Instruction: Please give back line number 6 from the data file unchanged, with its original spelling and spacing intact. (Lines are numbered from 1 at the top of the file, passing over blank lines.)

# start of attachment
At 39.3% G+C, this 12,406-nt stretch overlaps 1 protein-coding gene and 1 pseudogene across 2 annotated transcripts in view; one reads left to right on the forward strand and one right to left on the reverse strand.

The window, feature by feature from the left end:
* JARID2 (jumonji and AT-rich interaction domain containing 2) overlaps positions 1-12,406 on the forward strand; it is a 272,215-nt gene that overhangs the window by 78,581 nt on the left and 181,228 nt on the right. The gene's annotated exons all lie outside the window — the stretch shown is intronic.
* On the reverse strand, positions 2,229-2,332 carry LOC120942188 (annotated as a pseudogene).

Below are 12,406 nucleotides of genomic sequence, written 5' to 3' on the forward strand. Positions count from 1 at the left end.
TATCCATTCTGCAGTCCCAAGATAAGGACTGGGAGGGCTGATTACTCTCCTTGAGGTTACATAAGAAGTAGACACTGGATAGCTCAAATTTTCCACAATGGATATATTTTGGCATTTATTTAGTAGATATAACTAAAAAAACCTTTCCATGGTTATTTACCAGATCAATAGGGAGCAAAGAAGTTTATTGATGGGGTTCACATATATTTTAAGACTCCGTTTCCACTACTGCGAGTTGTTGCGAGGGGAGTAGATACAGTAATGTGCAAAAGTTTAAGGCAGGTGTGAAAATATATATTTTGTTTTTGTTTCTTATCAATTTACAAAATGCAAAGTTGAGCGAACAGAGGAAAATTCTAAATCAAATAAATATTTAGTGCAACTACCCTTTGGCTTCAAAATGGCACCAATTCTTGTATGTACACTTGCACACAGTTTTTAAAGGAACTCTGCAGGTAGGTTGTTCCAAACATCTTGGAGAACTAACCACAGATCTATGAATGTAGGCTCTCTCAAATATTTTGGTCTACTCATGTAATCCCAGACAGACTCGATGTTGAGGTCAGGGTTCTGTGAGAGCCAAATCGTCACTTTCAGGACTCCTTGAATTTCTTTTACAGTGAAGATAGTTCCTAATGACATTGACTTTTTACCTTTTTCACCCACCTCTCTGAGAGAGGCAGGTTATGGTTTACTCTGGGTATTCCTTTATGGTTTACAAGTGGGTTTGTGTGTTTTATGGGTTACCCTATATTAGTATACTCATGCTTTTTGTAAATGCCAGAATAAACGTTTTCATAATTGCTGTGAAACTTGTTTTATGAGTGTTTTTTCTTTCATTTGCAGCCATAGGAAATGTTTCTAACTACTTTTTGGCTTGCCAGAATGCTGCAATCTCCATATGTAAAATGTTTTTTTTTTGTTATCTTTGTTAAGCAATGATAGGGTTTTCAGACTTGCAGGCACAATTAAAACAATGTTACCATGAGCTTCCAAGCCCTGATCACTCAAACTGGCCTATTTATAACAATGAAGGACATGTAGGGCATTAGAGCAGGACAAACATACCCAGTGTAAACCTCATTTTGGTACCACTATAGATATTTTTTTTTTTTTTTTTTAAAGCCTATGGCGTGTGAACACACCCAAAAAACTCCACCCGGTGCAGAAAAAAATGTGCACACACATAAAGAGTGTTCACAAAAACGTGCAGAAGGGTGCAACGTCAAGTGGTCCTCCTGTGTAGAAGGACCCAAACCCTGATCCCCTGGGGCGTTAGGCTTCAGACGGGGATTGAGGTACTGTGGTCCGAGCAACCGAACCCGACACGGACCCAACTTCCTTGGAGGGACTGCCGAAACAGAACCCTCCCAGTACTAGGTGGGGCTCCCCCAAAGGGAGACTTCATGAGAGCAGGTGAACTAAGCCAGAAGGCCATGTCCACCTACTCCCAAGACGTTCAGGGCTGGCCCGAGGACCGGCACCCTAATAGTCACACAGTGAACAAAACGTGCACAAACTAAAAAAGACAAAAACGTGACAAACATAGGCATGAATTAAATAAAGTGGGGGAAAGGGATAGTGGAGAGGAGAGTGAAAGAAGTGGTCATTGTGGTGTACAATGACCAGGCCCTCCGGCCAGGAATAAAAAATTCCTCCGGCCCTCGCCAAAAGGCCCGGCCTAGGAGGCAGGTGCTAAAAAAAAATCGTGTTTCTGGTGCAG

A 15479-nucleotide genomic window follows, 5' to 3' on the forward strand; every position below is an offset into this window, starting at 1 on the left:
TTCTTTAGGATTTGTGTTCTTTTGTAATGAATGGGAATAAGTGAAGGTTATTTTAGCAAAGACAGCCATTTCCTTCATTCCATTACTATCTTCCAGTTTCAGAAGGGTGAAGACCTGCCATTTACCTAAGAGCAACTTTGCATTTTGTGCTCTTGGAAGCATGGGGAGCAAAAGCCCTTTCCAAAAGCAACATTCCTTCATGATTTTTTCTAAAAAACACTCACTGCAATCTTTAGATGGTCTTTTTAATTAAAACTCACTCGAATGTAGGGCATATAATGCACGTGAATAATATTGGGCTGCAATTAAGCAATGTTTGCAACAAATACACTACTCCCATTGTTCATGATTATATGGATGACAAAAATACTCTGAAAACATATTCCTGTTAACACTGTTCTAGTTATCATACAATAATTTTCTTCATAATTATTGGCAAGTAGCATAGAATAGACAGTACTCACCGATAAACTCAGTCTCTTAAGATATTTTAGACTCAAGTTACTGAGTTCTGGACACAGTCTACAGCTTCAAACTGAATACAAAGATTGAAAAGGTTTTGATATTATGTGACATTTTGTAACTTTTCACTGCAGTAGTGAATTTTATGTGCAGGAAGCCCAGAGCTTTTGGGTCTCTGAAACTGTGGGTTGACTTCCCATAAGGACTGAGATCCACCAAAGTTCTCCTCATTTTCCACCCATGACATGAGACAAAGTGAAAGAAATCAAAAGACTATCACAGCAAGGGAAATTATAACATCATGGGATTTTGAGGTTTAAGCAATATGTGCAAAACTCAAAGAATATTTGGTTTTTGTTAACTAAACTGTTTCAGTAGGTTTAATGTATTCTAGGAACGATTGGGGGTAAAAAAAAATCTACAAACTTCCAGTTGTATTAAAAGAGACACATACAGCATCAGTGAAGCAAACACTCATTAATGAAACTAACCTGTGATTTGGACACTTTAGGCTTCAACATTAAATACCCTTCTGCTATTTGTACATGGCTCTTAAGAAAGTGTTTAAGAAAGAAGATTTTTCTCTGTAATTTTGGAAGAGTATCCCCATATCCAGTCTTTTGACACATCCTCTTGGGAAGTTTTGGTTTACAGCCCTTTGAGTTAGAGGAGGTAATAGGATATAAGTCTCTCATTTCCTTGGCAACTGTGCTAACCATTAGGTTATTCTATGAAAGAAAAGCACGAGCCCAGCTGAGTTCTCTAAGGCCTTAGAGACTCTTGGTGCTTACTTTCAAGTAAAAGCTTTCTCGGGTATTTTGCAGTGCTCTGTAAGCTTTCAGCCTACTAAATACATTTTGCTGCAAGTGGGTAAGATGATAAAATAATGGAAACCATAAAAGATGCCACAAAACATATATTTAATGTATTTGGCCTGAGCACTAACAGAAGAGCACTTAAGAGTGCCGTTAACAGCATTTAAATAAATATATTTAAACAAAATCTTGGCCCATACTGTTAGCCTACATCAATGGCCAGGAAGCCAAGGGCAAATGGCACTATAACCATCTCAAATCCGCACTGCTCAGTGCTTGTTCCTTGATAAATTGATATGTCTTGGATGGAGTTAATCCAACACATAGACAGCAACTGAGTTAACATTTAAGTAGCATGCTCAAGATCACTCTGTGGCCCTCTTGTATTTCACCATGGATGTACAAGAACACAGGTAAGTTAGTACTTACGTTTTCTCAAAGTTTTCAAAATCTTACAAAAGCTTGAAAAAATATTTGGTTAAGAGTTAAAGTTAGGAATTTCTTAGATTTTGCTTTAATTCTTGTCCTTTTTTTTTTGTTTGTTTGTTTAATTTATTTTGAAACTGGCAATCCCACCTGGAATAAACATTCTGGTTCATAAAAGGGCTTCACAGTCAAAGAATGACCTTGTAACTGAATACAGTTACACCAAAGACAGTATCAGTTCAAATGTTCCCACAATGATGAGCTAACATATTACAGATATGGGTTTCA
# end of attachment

TATCCATTCTGCAGTCCCAAGATAAGGACTGGGAGGGCTGATTACTCTCCTTGAGGTTACATAAGAAGTAGACACTGGATAGCTCAAATTTTCCACAATGGATATATTTTGGCATTTATTTAGTAGATATAACTAAAAAAACCTTTCCATGGTTATTTACCAGATCAATAGGGAGCAAAGAAGTTTATTGATGGGGTTCACATATATTTTAAGACTCCGTTTCCACTACTGCGAGTTGTTGCGAGGGGAGTAGATACAGTAATGTGCAAAAGTTTAAGGCAGGTGTGAAAATATATATTTTGTTTTTGTTTCTTATCAATTTACAAAATGCAAAGTTGAGCGAACAGAGGAAAATTCTAAATCAAATAAATATTTAGTGCAACTACCCTTTGGCTTCAAAATGGCACCAATTCTTGTATGTACACTTGCACACAGTTTTTAAAGGAACTCTGCAGGTAGGTTGTTCCAAACATCTTGGAGAACTAACCACAGATCTATGAATGTAGGCTCTCTCAAATATTTTGGTCTACTCATGTAATCCCAGACAGACTCGATGTTGAGGTCAGGGTTCTGTGAGAGCCAAATCGTCACTTTCAGGACTCCTTGAATTTCTTTTACAGTGAAGATAGTTCCTAATGACATTGACTTTTTACCTTTTTCACCCACCTCTCTGAGAGAGGCAGGTTATGGTTTACTCTGGGTATTCCTTTATGGTTTACAAGTGGGTTTGTGTGTTTTATGGGTTACCCTATATTAGTATACTCATGCTTTTTGTAAATGCCAGAATAAACGTTTTCATAATTGCTGTGAAACTTGTTTTATGAGTGTTTTTTCTTTCATTTGCAGCCATAGGAAATGTTTCTAACTACTTTTTGGCTTGCCAGAATGCTGCAATCTCCATATGTAAAATGTTTTTTTTTTGTTATCTTTGTTAAGCAATGATAGGGTTTTCAGACTTGCAGGCACAATTAAAACAATGTTACCATGAGCTTCCAAGCCCTGATCACTCAAACTGGCCTATTTATAACAATGAAGGACATGTAGGGCATTAGAGCAGGACAAACATACCCAGTGTAAACCTCATTTTGGTACCACTATAGATATTTTTTTTTTTTTTTTTTAAAGCCTATGGCGTGTGAACACACCCAAAAAACTCCACCCGGTGCAGAAAAAAATGTGCACACACATAAAGAGTGTTCACAAAAACGTGCAGAAGGGTGCAACGTCAAGTGGTCCTCCTGTGTAGAAGGACCCAAACCCTGATCCCCTGGGGCGTTAGGCTTCAGACGGGGATTGAGGTACTGTGGTCCGAGCAACCGAACCCGACACGGACCCAACTTCCTTGGAGGGACTGCCGAAACAGAACCCTCCCAGTACTAGGTGGGGCTCCCCCAAAGGGAGACTTCATGAGAGCAGGTGAACTAAGCCAGAAGGCCATGTCCACCTACTCCCAAGACGTTCAGGGCTGGCCCGAGGACCGGCACCCTAATAGTCACACAGTGAACAAAACGTGCACAAACTAAAAAAGACAAAAACGTGACAAACATAGGCATGAATTAAATAAAGTGGGGGAAAGGGATAGTGGAGAGGAGAGTGAAAGAAGTGGTCATTGTGGTGTACAATGACCAGGCCCTCCGGCCAGGAATAAAAAATTCCTCCGGCCCTCGCCAAAAGGCCCGGCCTAGGAGGCAGGTGCTAAAAAAAAATCGTGTTTCTGGTGCAG